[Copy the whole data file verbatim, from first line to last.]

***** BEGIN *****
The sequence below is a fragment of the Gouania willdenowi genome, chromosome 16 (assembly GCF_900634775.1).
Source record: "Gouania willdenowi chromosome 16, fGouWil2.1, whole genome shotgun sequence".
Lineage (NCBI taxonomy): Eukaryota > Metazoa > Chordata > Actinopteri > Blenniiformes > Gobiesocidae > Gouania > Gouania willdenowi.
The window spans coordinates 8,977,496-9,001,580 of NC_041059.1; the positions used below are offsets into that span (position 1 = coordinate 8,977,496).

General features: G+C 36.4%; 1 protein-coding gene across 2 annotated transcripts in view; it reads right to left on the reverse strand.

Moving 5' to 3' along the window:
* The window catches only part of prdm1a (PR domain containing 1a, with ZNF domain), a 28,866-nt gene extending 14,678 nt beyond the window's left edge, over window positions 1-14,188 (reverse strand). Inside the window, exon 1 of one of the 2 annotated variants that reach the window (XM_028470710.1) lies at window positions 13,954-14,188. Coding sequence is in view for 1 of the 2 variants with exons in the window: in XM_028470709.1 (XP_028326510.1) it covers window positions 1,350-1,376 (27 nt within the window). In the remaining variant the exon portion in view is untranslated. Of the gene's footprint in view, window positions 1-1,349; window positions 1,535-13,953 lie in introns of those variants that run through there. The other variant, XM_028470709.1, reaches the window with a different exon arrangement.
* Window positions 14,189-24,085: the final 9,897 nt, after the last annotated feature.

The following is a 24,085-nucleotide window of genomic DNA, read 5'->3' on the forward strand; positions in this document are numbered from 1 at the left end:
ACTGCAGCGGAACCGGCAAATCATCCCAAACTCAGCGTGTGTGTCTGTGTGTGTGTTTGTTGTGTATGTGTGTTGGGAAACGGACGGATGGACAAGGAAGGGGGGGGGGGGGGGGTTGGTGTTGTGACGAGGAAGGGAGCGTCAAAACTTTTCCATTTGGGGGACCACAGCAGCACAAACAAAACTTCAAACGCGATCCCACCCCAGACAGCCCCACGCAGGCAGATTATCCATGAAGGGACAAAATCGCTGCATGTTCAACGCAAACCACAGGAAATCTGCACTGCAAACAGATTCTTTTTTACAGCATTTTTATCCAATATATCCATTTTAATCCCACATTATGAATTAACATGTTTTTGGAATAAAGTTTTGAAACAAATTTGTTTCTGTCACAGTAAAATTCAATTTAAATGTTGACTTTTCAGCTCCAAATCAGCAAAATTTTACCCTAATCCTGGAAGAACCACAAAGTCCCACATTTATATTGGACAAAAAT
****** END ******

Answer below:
The sequence below is a fragment of the Gouania willdenowi genome, chromosome 16 (assembly GCF_900634775.1).
Source record: "Gouania willdenowi chromosome 16, fGouWil2.1, whole genome shotgun sequence".
Lineage (NCBI taxonomy): Eukaryota > Metazoa > Chordata > Actinopteri > Blenniiformes > Gobiesocidae > Gouania > Gouania willdenowi.
The window spans coordinates 8,977,496-9,001,580 of NC_041059.1; the positions used below are offsets into that span (position 1 = coordinate 8,977,496).

General features: G+C 36.4%; 1 protein-coding gene across 2 annotated transcripts in view; it reads right to left on the reverse strand.

Moving 5' to 3' along the window:
* The window catches only part of prdm1a (PR domain containing 1a, with ZNF domain), a 28,866-nt gene extending 14,678 nt beyond the window's left edge, over window positions 1-14,188 (reverse strand). Inside the window, exon 1 of one of the 2 annotated variants that reach the window (XM_028470710.1) lies at window positions 13,954-14,188. Coding sequence is in view for 1 of the 2 variants with exons in the window: in XM_028470709.1 (XP_028326510.1) it covers window positions 1,350-1,376 (27 nt within the window). In the remaining variant the exon portion in view is untranslated. Of the gene's footprint in view, window positions 1-1,349; window positions 1,535-13,953 lie in introns of those variants that run through there. The other variant, XM_028470709.1, reaches the window with a different exon arrangement.
* Window positions 14,189-24,085: the final 9,897 nt, after the last annotated feature.

The following is a 24,085-nucleotide window of genomic DNA, read 5'->3' on the forward strand; positions in this document are numbered from 1 at the left end:
ACTGCAGCGGAACCGGCAAATCATCCCAAACTCAGCGTGTGTGTCTGTGTGTGTGTTTGTTGTGTATGTGTGTTGGGAAACGGACGGATGGACAAGGAAGGGGGGGGGGGGGGGGTTGGTGTTGTGACGAGGAAGGGAGCGTCAAAACTTTTCCATTTGGGGGACCACAGCAGCACAAACAAAACTTCAAACGCGATCCCACCCCAGACAGCCCCACGCAGGCAGATTATCCATGAAGGGACAAAATCGCTGCATGTTCAACGCAAACCACAGGAAATCTGCACTGCAAACAGATTCTTTTTTACAGCATTTTTATCCAATATATCCATTTTAATCCCACATTATGAATTAACATGTTTTTGGAATAAAGTTTTGAAACAAATTTGTTTCTGTCACAGTAAAATTCAATTTAAATGTTGACTTTTCAGCTCCAAATCAGCAAAATTTTACCCTAATCCTGGAAGAACCACAAAGTCCCACATTTATATTGGACAAAAAT